Previous walks      Weather     Links    
Search Dartmoor CAM

#htmlcaption #htmlcaption #htmlcaption #htmlcaption #htmlcaption #htmlcaption #htmlcaption #htmlcaption #htmlcaption #htmlcaption

 

The tors of Roughtor Plantation, Burrator

This web page introduces seven new tors and a rock to rival Cuckoo Rock, all revealed after forestry operations.

They were introduced in "Dartmoor News", Issue 154, January / February 2017,  pages 55-57.

It is ironic that Rough Tor, after which the plantation is named, should be the smallest tor. 

It is also frustrating that there are still trees that hinder photography!

 

This walk: 2016-5-24. New-found tors in Roughtor Plantation at Burrator: West Rough Tor, Lower West Rough Tor, Great Rough Tor, Lower Rough Tor, Great Great Rough Tor, Rough Tor Rock, Middle Rough Tor, Rough Tor (the original), East Rough Tor.

Walk details below - Information about the route etc.

 

Old maps .....

Ordnance Survey Six-Inch 1842-1952 Series. Sheet published 1886

Ordnance Survey Six-Inch 1842-1952 Series. Sheet published 1906

Ordnance Survey 1:25,000 Series 1937-1961. Sheet published 1946

 

 

Previous walks in this area (some were not turned into web pages):

(1) 18th November 2011 (with Ron Hill)
(2) 25th January 2012 (leading a walking group)
(3) 28th February 2012 (with Liz Miall)
(4) 6th June 2013 (with Ron Hill)
(5) 31st March 2016 (with Ron Hill)
(6) 5th April 2016 (with Paul Rendell)
(7) 7th April 2016
(8) 28th April 2016
(9) 3rd May 2016 (with Paul Rendell)
(10) 5th May 2016 (with Ron Hill)
(11) 24th May 2016 (finalising this web page).

 

As can be seen from the "Previous walks" above, I have made several visits to this area alone, also with Liz Miall, Ron Hill, and twice with Paul Rendell (Editor of "Dartmoor News"). Paul has also made several other visits and discovered most of these tors, Ron was first to see Middle Rough Tor as we approached it, and I lay claim to first seeing Lower West Rough Tor (which caused confusion because we thought there was only one tor there) and also Great Great Rough Tor.  

 

 

The tors, presented in the form of a circular walk (see map below) .....

 

  GPS Location
(see footnote 1)
Elevation
metres / feet

(see footnote 2)
Error
in metres

(see footnote 3)
Notes  
Lower West Rough Tor SX 57131 68790 metres
254
feet
833
metres
11
Includes walking stick  for measurement.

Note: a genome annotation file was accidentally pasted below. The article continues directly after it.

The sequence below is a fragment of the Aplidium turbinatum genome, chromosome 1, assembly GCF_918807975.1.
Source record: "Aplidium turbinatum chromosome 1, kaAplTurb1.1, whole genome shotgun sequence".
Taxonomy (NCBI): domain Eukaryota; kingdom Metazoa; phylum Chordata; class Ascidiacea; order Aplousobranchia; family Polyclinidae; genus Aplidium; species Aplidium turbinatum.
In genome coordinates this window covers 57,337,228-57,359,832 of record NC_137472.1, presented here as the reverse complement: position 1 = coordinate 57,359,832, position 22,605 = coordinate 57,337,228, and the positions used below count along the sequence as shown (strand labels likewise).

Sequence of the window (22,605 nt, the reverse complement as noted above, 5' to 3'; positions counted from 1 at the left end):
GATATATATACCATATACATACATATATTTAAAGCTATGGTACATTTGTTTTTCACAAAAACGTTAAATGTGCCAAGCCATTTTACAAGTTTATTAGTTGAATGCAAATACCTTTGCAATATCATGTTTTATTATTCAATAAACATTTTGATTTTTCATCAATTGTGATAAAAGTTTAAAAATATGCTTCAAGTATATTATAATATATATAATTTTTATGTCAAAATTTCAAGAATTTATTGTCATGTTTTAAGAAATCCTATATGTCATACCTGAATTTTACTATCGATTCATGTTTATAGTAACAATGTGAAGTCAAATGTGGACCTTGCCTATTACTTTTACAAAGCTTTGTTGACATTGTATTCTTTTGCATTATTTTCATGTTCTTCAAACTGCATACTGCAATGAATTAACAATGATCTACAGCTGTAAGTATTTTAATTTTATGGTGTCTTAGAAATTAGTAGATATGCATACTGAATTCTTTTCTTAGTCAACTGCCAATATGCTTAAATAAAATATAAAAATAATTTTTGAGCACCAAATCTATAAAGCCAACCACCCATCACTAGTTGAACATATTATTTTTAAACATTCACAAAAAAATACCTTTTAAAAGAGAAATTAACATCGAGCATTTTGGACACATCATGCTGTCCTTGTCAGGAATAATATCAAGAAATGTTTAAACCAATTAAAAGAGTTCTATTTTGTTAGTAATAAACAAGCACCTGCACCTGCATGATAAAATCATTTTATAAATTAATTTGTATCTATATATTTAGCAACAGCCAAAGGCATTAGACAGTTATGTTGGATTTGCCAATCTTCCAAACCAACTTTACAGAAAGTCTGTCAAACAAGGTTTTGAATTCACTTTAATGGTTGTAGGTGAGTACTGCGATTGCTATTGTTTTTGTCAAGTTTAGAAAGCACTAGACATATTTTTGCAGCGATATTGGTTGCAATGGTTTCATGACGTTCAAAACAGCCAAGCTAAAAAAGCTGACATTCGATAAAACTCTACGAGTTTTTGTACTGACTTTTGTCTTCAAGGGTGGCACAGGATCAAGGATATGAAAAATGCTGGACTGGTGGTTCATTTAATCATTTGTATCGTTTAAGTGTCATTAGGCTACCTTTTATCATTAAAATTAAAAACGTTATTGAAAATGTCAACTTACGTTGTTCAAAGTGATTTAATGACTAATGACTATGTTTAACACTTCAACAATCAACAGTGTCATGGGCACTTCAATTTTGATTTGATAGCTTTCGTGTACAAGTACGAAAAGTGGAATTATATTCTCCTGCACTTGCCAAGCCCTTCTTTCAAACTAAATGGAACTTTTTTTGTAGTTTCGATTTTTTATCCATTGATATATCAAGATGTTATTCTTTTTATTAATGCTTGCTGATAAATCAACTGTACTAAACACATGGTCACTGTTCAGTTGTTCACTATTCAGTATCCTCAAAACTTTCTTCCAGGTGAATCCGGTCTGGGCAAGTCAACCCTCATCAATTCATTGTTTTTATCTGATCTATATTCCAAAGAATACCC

West Rough Tor SX 57128 68762 265 869 11 There are two montage views below of this tor.

 

 
Great Rough Tor SX 57209 68750 271 889 9 The image below is limited - this is a big tor.  
Lower Rough Tor SX 57318 68775 249 816 10 ---  
Great Great Rough Tor SX 57358 68740 260 853 11 The image below is limited - this is a big tor.  
Rough Tor Rock SX 57350 68715 279 915 6 ---  
Middle Rough Tor SX 57388 68642 300 984 6 The GPS location for this tor was recorded north of the tor.  
Rough Tor - the original SX 57435 68560 312 1023 4 The GPS location was recorded in the centre of the rocks on the hill top.  
East Rough Tor SX 57485 68512 306 1003 4 ---  

Footnote 1: "Location" is a point to the north of each tor that puts the walker in a good viewing position of it, almost within touching distance. 

Footnote 2: "Elevation" is at the point where the "Location" was recorded.

Footnote 3: "Error" - the GPS unit (Garmin GPSmap 62s) was calibrated in the open, before entering the wood, with an accuracy of 3 metres. The error is a +/- figure that is a "bubble" of uncertainty; it applies to both horizontal and vertical  measurements. 

Additional footnote: the data presented here is dependent on where one stands when recording locations etc.  For the most part, they were recorded a few metres to the north of each tor.  The same is true for photography, there are still a lot of trees and also fallen trees and branches that conspire to obscure your view!  

 

Eric Hemery (1983), High Dartmoor, Robert Hale, London, pages 158, 162 (bottom line) - 163 .....

"On the highest ground within Roughtor Plantation is the rock pile from which the wood takes its name, Rough Tor (approx. 1,000 feet).  This small but rugged tor regained for a while during the 1920s, its aspect as an intrinsic part of the valley scenery.  Mr Watkins, formerly of Narrator Farm,  told me that, shortly before he abandoned the farm in 1924, ...................... nearly all the now deserted farmsteads, most of them occupied, were visible from the tor and that its prominent position at the head of the rocky slope above the Narrator valley contributed much to the former grandeur of the scene".